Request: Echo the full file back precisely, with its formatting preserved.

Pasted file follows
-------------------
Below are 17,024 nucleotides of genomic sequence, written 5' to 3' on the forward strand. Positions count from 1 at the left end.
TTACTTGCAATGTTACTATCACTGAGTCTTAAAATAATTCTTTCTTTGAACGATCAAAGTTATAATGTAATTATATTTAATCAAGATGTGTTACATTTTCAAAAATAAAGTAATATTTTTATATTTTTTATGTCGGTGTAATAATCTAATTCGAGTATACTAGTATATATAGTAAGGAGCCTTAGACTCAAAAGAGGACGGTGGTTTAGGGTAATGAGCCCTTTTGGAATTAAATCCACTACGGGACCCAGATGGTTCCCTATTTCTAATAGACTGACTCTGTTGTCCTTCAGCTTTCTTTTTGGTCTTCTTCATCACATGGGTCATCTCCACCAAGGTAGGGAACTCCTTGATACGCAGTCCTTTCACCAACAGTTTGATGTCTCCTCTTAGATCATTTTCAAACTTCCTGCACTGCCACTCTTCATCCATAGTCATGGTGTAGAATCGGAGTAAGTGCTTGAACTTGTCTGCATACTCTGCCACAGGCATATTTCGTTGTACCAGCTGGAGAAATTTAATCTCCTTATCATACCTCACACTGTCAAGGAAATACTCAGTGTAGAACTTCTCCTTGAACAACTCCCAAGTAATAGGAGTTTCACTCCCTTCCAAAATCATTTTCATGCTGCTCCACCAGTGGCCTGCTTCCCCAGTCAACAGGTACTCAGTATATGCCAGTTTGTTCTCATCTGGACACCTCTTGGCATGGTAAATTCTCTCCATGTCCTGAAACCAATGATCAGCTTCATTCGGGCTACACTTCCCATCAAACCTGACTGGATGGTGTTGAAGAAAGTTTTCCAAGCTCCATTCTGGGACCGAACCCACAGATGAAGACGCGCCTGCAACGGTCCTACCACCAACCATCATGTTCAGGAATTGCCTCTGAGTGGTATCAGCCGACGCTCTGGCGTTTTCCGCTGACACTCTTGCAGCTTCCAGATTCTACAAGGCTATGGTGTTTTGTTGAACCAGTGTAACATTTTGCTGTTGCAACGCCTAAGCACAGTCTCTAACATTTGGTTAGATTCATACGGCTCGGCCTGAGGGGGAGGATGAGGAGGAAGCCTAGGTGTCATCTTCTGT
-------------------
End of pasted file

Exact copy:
Below are 17,024 nucleotides of genomic sequence, written 5' to 3' on the forward strand. Positions count from 1 at the left end.
TTACTTGCAATGTTACTATCACTGAGTCTTAAAATAATTCTTTCTTTGAACGATCAAAGTTATAATGTAATTATATTTAATCAAGATGTGTTACATTTTCAAAAATAAAGTAATATTTTTATATTTTTTATGTCGGTGTAATAATCTAATTCGAGTATACTAGTATATATAGTAAGGAGCCTTAGACTCAAAAGAGGACGGTGGTTTAGGGTAATGAGCCCTTTTGGAATTAAATCCACTACGGGACCCAGATGGTTCCCTATTTCTAATAGACTGACTCTGTTGTCCTTCAGCTTTCTTTTTGGTCTTCTTCATCACATGGGTCATCTCCACCAAGGTAGGGAACTCCTTGATACGCAGTCCTTTCACCAACAGTTTGATGTCTCCTCTTAGATCATTTTCAAACTTCCTGCACTGCCACTCTTCATCCATAGTCATGGTGTAGAATCGGAGTAAGTGCTTGAACTTGTCTGCATACTCTGCCACAGGCATATTTCGTTGTACCAGCTGGAGAAATTTAATCTCCTTATCATACCTCACACTGTCAAGGAAATACTCAGTGTAGAACTTCTCCTTGAACAACTCCCAAGTAATAGGAGTTTCACTCCCTTCCAAAATCATTTTCATGCTGCTCCACCAGTGGCCTGCTTCCCCAGTCAACAGGTACTCAGTATATGCCAGTTTGTTCTCATCTGGACACCTCTTGGCATGGTAAATTCTCTCCATGTCCTGAAACCAATGATCAGCTTCATTCGGGCTACACTTCCCATCAAACCTGACTGGATGGTGTTGAAGAAAGTTTTCCAAGCTCCATTCTGGGACCGAACCCACAGATGAAGACGCGCCTGCAACGGTCCTACCACCAACCATCATGTTCAGGAATTGCCTCTGAGTGGTATCAGCCGACGCTCTGGCGTTTTCCGCTGACACTCTTGCAGCTTCCAGATTCTACAAGGCTATGGTGTTTTGTTGAACCAGTGTAACATTTTGCTGTTGCAACGCCTAAGCACAGTCTCTAACATTTGGTTAGATTCATACGGCTCGGCCTGAGGGGGAGGATGAGGAGGAAGCCTAGGTGTCATCTTCTGT